Long Distance Sisters

The relationship between siblings cannot be replaced by any other connection – there’s something about sharing childhood and DNA that makes it stronger than anything I’ve come across. It survives through all phases of life from irritating toddler, to needy pre-teen, to angsty teenager, to adulthood. It develops into something special and deep, that no spouse can replace.

My sister and I are 6 ½ years apart – with me being younger. That’s quite an age gap, and as kids we never quite played with each other as we were at different levels. I came along when Amy was a boisterous child wanting to play, but I was a helpless baby. When I was finally old enough, Amy was at secondary school and no longer interested. When I started secondary school, Amy had left for university. But when I hit about 17, the gap between us subsided, and we started to grow closer together. By the time I was 20 and she was 26, we were the closest we’d ever been, and learning more and more about how to work out this crazy thing called life with each other as our anchor and reference points.sisters

Part of growing up is working out what you want to do with your life, the kind of person you want to be, and where you want to place yourself. Amy has always had an eye for travel, and it made sense for her and my brother-in-law Rob to embark on a round the world trip before settling down and having a family. They have done this, but have found a home in Australia. They’ve found a place to belong, and somewhere they feel comfortable and at home. It also means that the 12 months I wasn’t going to see my sister has now become nearly 2 years already, and counting.

What’s made the distance seem that bit greater is my recent engagement. I’d always dreamed of sharing these moments with my big sister, watching girly films and flicking through wedding magazines, getting giggly on fizz and doing all the planning together. Some of that still happens – we have long chattering Skype calls and frequent conversations via Pinterest. The difference is it’s her 6:30am and I’m getting ready for bed after a long day. But we make it work. When Simon proposed, we filmed our reactions so we could share it with my sister and brother-in-law over Whatsapp. Knowing that I can’t just pick up the phone and have a natter, or get her around when I have some ideas means that I have to be more thoughtful. Take the time to write a long message. Have a planned catch up where we can both share the exciting next steps of our lives. Actually be conscious of letting each other into our lives.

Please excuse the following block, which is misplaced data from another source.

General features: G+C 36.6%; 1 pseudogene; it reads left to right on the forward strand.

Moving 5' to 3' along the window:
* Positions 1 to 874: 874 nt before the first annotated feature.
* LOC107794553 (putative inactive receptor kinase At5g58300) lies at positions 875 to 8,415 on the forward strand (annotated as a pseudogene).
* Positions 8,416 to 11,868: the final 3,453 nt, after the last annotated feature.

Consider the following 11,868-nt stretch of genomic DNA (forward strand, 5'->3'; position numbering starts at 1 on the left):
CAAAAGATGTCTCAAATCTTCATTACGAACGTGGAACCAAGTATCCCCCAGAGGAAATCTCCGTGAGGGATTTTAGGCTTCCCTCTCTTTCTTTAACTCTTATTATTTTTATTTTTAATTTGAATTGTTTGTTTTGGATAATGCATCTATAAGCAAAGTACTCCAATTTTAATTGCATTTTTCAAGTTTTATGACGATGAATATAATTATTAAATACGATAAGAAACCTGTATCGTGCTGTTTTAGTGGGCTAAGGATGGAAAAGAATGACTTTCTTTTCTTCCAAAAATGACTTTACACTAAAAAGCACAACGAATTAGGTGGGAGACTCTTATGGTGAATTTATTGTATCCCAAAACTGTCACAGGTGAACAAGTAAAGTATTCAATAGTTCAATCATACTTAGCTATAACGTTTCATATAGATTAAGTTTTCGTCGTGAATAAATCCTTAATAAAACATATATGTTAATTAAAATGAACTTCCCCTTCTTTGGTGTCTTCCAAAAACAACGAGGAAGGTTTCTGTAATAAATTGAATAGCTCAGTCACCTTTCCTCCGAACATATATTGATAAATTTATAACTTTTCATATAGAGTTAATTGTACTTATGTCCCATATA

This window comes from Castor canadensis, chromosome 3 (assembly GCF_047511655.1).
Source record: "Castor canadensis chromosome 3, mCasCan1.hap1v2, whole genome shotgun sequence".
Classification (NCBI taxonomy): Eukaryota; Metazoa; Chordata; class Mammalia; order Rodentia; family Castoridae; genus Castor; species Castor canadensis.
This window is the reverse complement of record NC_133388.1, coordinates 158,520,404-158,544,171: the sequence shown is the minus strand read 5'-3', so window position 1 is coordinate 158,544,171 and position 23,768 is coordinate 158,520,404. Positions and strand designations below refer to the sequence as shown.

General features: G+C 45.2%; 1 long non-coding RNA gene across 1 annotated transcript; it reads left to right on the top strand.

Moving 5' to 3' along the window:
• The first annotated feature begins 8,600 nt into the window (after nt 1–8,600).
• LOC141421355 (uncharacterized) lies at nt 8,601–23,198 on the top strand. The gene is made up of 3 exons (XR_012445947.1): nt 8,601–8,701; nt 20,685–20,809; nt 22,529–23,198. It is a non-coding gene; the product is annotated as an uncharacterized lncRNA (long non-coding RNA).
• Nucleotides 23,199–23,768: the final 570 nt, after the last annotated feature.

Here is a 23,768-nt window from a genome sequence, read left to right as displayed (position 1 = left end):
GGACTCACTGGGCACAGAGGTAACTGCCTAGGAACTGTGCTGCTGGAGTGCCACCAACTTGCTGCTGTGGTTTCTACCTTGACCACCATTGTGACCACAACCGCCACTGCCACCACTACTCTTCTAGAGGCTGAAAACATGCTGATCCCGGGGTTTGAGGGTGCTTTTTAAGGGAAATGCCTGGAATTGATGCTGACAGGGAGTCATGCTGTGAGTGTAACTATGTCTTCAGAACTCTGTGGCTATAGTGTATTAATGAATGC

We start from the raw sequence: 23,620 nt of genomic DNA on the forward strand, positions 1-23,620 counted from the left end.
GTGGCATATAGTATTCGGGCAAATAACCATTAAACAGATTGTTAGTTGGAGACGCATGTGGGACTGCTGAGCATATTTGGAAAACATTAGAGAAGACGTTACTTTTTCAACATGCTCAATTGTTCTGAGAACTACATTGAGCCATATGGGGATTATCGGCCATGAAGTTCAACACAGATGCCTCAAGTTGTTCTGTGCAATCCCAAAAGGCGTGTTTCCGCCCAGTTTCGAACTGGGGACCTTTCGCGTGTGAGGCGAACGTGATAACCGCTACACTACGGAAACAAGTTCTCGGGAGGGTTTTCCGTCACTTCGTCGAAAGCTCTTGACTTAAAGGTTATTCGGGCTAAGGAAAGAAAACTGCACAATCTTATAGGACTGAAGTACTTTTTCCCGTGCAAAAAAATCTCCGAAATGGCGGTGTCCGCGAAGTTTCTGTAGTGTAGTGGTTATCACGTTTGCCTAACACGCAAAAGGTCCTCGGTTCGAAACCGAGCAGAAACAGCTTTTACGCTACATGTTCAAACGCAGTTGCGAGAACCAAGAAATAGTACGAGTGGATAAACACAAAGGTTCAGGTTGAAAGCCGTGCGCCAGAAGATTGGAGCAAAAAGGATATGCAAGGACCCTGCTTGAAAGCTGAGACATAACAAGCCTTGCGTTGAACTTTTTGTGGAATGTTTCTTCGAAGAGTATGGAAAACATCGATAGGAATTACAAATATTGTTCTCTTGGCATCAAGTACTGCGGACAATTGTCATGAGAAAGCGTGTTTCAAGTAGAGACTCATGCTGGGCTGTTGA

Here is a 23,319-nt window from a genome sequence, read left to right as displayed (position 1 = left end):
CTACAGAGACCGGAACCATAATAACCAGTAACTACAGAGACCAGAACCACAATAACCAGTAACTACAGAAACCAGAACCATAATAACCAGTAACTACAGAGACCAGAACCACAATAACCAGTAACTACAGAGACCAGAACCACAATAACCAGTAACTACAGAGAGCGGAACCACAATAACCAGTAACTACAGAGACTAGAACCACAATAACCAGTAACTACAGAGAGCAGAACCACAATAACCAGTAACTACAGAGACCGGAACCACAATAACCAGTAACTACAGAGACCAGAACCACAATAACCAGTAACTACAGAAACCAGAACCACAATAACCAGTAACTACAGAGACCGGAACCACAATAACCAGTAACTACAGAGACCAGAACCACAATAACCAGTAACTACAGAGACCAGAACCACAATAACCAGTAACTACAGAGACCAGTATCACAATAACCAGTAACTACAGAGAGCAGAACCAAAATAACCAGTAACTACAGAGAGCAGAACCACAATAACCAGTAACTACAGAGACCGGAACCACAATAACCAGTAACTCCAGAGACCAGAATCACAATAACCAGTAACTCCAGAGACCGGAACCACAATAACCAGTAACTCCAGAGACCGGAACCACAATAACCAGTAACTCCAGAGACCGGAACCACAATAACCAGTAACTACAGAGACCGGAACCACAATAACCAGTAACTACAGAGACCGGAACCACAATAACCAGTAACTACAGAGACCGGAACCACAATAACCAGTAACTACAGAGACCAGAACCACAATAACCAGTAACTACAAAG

It’s never going to be the sibling life I expected. I’ve already accepted that there’s a strong possibility our children won’t grow up as close cousins. But she’s my sister and always will be. Whether she lives next door or 10,000 miles away, that connection will always be there and always be strong. We just have to work a little harder. When Amy left, I was almost 22 and thinking about the next steps in my relationship. She was 27 and realising her dream of now or never to see the world. When I next see my big sister, I’ll be 25 and about to be married – she 31 and very possibly with a mini-me in tow. How life changes… we will always find a way back to each other.

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